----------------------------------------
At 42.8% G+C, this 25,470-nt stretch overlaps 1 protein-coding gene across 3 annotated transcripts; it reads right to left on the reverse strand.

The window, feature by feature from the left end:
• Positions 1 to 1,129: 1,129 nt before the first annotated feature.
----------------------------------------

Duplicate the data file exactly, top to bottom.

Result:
At 42.8% G+C, this 25,470-nt stretch overlaps 1 protein-coding gene across 3 annotated transcripts; it reads right to left on the reverse strand.

The window, feature by feature from the left end:
• Positions 1 to 1,129: 1,129 nt before the first annotated feature.